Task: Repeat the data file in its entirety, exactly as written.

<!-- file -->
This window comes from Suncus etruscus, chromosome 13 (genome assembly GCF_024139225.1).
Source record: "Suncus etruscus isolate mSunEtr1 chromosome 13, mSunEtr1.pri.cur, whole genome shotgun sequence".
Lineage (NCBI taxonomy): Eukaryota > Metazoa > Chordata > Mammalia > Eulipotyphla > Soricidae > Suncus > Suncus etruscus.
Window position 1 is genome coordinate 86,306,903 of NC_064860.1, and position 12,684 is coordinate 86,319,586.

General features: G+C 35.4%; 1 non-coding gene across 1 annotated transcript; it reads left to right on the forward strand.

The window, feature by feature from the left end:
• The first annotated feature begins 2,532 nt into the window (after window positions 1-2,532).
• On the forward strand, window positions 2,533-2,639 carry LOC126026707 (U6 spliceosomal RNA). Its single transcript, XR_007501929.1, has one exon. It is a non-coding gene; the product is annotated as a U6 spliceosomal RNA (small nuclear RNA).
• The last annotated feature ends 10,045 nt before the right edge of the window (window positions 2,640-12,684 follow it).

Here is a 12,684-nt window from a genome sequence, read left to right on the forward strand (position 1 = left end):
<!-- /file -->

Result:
This window comes from Suncus etruscus, chromosome 13 (genome assembly GCF_024139225.1).
Source record: "Suncus etruscus isolate mSunEtr1 chromosome 13, mSunEtr1.pri.cur, whole genome shotgun sequence".
Lineage (NCBI taxonomy): Eukaryota > Metazoa > Chordata > Mammalia > Eulipotyphla > Soricidae > Suncus > Suncus etruscus.
Window position 1 is genome coordinate 86,306,903 of NC_064860.1, and position 12,684 is coordinate 86,319,586.

General features: G+C 35.4%; 1 non-coding gene across 1 annotated transcript; it reads left to right on the forward strand.

The window, feature by feature from the left end:
• The first annotated feature begins 2,532 nt into the window (after window positions 1-2,532).
• On the forward strand, window positions 2,533-2,639 carry LOC126026707 (U6 spliceosomal RNA). Its single transcript, XR_007501929.1, has one exon. It is a non-coding gene; the product is annotated as a U6 spliceosomal RNA (small nuclear RNA).
• The last annotated feature ends 10,045 nt before the right edge of the window (window positions 2,640-12,684 follow it).

Here is a 12,684-nt window from a genome sequence, read left to right on the forward strand (position 1 = left end):